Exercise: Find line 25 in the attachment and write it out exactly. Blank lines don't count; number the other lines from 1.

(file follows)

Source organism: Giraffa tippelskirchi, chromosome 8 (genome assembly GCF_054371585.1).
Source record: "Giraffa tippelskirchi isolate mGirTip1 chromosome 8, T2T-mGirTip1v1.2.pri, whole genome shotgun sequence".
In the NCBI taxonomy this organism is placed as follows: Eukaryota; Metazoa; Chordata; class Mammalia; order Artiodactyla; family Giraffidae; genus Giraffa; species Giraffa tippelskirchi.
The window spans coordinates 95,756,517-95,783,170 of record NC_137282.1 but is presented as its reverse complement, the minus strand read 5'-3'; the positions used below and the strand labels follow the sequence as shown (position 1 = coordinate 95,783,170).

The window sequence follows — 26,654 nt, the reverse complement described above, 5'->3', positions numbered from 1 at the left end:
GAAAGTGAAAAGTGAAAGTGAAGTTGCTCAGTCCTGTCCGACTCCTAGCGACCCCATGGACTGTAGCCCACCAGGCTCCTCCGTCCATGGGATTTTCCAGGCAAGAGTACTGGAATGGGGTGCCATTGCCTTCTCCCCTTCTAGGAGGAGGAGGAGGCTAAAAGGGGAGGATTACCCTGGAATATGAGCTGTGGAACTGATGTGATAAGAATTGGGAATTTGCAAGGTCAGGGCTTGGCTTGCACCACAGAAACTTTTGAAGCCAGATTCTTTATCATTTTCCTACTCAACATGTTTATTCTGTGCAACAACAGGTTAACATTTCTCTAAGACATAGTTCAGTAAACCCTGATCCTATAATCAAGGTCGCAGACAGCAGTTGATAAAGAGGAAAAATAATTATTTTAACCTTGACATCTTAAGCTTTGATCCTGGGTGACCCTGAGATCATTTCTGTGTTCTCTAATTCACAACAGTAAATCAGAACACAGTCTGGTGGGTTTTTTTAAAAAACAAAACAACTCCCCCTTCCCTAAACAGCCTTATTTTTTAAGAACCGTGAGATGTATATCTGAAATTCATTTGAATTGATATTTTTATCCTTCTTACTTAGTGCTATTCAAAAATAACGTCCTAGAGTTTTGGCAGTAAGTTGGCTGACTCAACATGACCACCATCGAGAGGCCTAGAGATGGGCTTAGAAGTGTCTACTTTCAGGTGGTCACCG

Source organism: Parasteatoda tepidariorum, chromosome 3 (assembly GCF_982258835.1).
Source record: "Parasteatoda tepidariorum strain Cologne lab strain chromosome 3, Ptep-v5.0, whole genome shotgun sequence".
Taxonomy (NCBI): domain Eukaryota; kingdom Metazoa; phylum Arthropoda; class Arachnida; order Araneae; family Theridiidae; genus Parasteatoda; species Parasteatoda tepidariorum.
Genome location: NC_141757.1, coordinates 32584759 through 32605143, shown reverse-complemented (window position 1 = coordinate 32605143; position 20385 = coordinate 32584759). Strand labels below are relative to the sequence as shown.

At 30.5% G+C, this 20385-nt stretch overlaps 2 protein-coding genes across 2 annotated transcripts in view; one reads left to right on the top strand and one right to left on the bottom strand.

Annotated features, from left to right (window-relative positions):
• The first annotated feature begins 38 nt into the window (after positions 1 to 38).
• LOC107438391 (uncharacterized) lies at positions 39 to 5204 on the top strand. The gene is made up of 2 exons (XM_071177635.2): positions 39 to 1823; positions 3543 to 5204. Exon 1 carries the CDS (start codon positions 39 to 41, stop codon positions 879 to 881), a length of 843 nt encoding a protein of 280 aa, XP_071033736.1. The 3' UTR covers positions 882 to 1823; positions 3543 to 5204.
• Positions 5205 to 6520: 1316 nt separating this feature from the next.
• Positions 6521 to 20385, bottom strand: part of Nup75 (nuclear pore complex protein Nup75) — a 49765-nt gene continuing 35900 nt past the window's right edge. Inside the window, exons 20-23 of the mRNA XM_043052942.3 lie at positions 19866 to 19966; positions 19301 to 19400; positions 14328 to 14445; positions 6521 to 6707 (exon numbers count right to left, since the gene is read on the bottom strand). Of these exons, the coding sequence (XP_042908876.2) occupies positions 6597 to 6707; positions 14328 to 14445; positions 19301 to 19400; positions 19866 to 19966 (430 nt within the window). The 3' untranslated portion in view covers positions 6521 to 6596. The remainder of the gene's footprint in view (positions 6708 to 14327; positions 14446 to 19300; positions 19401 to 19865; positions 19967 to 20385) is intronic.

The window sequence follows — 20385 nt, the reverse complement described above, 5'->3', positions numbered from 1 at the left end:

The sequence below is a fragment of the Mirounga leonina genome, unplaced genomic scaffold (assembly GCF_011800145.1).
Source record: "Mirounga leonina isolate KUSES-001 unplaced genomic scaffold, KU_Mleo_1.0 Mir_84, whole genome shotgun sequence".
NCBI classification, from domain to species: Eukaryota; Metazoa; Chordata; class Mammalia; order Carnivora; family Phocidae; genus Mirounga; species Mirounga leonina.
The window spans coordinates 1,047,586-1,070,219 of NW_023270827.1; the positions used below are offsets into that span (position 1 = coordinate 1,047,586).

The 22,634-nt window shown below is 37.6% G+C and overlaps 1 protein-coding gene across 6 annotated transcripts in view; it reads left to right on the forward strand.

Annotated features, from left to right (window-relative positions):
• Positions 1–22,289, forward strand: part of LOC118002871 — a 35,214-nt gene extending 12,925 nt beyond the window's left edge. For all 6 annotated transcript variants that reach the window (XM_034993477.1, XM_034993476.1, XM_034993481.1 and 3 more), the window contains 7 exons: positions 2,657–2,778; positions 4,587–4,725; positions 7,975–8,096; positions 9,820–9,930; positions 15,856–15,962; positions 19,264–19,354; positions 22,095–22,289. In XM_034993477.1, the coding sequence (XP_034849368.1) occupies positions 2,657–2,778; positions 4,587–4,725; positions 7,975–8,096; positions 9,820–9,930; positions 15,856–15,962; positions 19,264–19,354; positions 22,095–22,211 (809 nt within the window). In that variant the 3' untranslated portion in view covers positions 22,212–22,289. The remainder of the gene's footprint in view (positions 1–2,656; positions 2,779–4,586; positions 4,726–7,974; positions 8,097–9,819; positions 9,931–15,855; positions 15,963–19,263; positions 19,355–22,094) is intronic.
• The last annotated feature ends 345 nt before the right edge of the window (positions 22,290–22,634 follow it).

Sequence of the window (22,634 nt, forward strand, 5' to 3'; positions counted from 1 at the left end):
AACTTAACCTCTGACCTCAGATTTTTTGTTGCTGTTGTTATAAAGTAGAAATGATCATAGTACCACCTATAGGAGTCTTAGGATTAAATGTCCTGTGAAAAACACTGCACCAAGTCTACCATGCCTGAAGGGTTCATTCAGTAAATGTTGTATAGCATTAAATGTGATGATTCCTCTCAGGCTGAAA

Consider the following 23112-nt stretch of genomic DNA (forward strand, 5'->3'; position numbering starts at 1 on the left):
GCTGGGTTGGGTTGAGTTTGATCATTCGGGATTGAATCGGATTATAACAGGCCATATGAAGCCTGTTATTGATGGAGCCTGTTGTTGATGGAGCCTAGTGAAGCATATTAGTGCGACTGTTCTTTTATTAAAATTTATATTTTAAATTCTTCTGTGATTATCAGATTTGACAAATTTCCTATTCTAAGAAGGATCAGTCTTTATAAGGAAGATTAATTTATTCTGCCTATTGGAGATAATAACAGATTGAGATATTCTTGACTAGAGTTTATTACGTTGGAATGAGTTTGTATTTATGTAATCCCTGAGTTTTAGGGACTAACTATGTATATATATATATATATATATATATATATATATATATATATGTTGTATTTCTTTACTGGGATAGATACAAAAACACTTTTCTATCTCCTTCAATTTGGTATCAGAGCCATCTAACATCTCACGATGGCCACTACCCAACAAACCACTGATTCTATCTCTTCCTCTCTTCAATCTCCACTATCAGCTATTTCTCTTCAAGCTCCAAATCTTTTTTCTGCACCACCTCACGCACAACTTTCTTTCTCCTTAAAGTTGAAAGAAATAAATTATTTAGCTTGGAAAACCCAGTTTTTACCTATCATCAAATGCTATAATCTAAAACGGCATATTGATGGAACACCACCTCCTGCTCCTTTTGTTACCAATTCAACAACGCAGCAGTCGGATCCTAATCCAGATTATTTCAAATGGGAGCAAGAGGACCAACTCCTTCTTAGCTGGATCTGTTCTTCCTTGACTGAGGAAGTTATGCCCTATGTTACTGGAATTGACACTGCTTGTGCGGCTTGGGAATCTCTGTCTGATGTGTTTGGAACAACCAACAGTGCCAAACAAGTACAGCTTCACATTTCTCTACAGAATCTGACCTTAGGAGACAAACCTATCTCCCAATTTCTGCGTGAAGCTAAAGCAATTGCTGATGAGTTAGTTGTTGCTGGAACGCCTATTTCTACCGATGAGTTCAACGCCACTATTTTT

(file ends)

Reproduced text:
• The last annotated feature ends 345 nt before the right edge of the window (positions 22,290–22,634 follow it).